~ Dr. Gil Haas
This Gospel lesson from the 14th Chapter of John is a continuation of last Sunday’s lesson. The setting is the Last Supper, where Jesus talks with his disciples about his future and their future—when Jesus says that he will depart from them but will not leave them “orphaned.” In this brief lesson of only seven verses, Jesus says that in place of himself—humankind’s first Advocate—Jesus says he will ask God to send another Advocate, the Holy Spirit. Even though Jesus cannot remain with them physically, the Holy Spirit will be with them always.
In this world, which is filled with personal agendas, prejudice and personal anxieties, most of us, I assume, are not used to having an advocate—especially one that will be with us always. Maybe someone advocates for us, or we for another, for a while, but then we tend to get absorbed in the stuff of our own lives.
I first had to seriously consider this concept of being an unyielding advocate when I did some training as a personal and business coach many years ago. In this training and in the practice that subsequently resulted, we were trained to ALWAYS have the client’s back, to never walk away, to never give up on them. We were trained to always recognize that they were making the best decisions based on the options they perceived. And so, in other words, no judging was allowed and constant positive regard was expected. As strong of an image as this is in human terms, I’m sure that this is a weak parallel to the advocacy that the Holy Spirit provides for us throughout our lifetime, and throughout the lifetimes of all of humankind.
Woven around this promise to send the Holy Spirit, this Gospel story also focuses on words about love and keeping commandments. “If you love me, you will keep my commandments.” At first this sounds like a statement of verbal leverage, like Jesus is saying that you will prove your love for me by keeping my commandments. But I don’t think that was Jesus’ intent; it’s not that complicated, nor is it about “proof.” This only seems to be a statement about basic relationship: “If you love me, you will honor me.” Just as others, I do my best to do this with my wife—to love and honor her. I do my best to do this with my children and grandchildren. I do my best to do this with my God, as well—to love and honor God, my neighbor and myself. When I love, keeping the commandments is a natural consequence.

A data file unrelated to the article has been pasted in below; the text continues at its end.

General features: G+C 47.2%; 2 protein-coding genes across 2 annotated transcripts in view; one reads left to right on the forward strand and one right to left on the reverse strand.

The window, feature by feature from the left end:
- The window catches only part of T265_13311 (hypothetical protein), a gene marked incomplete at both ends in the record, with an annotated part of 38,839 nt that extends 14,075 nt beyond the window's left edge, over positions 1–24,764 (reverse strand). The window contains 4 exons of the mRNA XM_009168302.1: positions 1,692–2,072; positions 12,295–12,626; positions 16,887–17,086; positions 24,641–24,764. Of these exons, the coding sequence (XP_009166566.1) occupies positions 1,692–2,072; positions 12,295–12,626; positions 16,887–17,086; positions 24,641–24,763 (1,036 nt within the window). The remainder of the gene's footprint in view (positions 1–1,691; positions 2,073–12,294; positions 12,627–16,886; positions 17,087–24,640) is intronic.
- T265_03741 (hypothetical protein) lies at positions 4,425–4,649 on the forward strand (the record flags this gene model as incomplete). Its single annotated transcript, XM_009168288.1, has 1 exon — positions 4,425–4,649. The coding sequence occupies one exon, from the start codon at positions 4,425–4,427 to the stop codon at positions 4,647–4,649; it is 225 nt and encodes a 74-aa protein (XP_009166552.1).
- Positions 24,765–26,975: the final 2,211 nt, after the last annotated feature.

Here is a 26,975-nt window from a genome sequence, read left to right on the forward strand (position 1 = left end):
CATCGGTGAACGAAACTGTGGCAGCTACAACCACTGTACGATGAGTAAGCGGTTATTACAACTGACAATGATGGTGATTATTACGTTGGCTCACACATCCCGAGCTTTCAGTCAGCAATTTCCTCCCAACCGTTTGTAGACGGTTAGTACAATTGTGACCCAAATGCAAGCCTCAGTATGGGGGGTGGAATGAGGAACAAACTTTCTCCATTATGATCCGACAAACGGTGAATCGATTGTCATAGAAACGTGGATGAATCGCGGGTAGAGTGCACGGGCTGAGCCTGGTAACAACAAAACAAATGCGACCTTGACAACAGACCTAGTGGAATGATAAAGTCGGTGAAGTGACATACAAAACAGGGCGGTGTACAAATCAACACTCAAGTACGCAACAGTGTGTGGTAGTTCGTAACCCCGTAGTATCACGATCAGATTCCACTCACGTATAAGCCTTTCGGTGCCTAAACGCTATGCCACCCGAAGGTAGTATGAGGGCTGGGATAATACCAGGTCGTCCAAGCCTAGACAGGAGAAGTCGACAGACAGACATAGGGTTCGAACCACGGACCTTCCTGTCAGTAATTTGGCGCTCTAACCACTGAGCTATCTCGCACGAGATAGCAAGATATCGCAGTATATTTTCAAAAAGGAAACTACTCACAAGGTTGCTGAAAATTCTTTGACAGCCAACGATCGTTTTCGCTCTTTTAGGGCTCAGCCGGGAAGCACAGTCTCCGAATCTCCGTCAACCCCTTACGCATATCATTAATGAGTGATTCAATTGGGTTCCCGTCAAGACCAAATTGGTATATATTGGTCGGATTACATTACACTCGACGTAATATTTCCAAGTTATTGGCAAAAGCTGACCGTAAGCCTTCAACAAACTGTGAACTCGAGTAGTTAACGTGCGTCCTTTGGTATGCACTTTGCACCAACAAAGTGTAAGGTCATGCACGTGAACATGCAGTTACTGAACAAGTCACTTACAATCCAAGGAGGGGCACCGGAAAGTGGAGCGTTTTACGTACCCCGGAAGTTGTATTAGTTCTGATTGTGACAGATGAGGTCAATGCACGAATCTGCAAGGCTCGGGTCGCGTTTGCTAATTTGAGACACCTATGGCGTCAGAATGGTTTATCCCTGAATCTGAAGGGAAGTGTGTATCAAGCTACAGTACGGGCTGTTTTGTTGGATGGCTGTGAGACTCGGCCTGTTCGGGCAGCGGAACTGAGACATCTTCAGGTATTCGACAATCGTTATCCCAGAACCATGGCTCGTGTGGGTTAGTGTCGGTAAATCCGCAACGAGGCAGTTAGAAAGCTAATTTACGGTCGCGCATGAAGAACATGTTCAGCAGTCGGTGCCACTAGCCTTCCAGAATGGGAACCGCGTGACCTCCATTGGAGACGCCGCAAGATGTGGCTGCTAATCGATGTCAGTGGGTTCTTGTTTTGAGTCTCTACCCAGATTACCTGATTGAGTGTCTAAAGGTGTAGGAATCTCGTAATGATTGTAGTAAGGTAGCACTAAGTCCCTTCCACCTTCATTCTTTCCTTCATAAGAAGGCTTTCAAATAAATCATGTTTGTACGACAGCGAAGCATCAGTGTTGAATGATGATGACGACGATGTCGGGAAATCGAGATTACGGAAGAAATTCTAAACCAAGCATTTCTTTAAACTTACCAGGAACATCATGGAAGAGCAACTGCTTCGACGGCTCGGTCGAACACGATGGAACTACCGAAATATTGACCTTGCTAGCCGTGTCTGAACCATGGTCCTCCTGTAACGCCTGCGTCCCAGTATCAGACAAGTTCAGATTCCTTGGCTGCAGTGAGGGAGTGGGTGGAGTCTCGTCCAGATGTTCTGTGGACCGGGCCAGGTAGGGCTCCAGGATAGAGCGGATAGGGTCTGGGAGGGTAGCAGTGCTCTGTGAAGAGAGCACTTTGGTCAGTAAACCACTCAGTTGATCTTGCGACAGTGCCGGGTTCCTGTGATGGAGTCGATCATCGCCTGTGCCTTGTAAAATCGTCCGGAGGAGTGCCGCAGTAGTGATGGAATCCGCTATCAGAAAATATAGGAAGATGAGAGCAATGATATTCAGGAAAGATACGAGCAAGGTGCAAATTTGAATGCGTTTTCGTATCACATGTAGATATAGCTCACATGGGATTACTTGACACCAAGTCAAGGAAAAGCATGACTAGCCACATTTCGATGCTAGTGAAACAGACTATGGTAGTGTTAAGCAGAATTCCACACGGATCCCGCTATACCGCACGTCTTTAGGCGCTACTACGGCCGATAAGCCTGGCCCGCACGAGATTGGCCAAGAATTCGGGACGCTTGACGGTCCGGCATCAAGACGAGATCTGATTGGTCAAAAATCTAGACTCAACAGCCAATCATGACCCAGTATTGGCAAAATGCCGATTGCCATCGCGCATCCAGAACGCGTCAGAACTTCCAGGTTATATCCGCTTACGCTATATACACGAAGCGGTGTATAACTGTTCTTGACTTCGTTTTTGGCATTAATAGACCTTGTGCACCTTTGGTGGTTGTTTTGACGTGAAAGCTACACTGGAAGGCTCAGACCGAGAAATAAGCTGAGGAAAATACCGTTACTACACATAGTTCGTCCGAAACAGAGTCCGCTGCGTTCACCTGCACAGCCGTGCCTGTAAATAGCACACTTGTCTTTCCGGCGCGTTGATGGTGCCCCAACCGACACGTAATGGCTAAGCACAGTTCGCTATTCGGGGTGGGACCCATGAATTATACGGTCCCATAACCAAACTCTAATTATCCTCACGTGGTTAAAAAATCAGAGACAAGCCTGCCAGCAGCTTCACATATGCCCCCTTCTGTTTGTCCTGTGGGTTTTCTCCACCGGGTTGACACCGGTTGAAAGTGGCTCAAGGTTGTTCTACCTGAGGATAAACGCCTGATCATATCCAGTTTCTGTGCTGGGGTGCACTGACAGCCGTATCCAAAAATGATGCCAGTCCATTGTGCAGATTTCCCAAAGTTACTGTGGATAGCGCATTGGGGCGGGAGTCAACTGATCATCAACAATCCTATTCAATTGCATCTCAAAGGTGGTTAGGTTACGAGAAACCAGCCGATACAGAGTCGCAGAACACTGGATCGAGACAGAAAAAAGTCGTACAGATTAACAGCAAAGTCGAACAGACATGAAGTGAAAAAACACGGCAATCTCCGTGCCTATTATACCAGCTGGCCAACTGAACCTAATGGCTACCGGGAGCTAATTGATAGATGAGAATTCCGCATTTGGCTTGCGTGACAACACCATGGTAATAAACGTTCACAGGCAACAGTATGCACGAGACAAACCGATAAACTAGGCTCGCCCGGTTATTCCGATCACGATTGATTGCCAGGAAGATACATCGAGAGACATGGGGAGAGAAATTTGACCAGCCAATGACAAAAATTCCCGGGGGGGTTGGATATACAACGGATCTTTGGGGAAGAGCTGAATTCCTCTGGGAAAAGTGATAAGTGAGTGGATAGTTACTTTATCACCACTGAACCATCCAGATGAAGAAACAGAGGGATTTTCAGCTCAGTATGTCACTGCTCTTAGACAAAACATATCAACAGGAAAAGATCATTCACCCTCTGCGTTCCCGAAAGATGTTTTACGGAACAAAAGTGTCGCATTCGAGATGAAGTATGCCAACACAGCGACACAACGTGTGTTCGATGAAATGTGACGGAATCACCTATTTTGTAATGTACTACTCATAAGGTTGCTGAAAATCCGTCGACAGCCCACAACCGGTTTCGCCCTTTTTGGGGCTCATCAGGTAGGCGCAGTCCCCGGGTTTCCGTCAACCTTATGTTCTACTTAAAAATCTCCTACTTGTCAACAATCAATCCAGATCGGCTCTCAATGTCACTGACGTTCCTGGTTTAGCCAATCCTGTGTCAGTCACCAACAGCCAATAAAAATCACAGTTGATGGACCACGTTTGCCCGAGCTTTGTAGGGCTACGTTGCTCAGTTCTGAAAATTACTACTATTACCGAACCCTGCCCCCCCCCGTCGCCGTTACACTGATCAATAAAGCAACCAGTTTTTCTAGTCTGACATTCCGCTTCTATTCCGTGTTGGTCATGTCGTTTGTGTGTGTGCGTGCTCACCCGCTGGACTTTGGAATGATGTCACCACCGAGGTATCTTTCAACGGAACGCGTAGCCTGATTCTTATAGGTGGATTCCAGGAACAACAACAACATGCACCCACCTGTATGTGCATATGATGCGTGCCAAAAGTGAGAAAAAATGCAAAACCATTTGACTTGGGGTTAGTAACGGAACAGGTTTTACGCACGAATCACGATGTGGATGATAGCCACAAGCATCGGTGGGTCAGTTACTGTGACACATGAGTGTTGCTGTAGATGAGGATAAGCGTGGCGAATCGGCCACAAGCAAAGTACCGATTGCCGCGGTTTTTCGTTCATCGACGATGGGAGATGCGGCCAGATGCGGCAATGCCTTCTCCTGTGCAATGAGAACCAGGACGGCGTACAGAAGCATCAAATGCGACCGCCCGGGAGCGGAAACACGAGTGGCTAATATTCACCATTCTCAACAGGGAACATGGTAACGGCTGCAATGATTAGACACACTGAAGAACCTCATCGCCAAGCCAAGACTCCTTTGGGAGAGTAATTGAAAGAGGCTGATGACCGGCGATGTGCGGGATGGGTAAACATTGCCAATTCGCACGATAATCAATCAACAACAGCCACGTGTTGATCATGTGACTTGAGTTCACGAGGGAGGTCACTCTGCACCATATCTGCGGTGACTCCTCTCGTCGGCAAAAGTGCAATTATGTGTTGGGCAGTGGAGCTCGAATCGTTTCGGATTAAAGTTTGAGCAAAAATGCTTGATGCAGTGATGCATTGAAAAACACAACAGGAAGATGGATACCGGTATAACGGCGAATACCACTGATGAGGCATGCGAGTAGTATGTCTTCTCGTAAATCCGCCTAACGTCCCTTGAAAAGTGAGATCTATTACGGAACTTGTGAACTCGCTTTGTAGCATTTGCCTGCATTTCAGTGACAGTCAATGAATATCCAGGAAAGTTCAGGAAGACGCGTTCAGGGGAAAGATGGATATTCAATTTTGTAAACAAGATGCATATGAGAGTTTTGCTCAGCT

When I love my wife and kids and others, I see how our lives are intertwined, just as my life is intertwined with God’s, with Jesus’ when I love and honor them. When I am out of sync with God, I fill myself up with thoughts about myself--edging God out. At those times I am more joined to the ways of the world than the way of Jesus. And like Jesus said, I cannot at that time receive the Spirit of truth because I do not see or know him. Why would I purposefully do this?
I believe that most of us do not purposefully edge God out. For the most part, we are likely even unaware when we do this. Living from our smaller selves, the ways of the world as Jesus puts it, rather than the ways of the Spirit can sneak up on us. After all, we swim in the world like fish swim in the sea. We seem to be balancing ourselves in these two worlds every day. But, rather than think of them as two distinct places where we plant a foot in each, why not recognize that God created the world and everything in it—including ourselves--and it was good! God’s creation is holy. However, we—humankind, ourselves and our ancestors before us—formed the culture of our world. Our culture is a human invention. And this is where Christians responding in truth to their faith and the good will of all people throughout the world, can make a difference. Individually and together, we can exert an influence of good will, of Christ, in the world and not live huddled, our hearts locked in fear. When we express Christ, we express love, we express forgiveness and freedom. This is a way that Christians will hopefully show up in the world.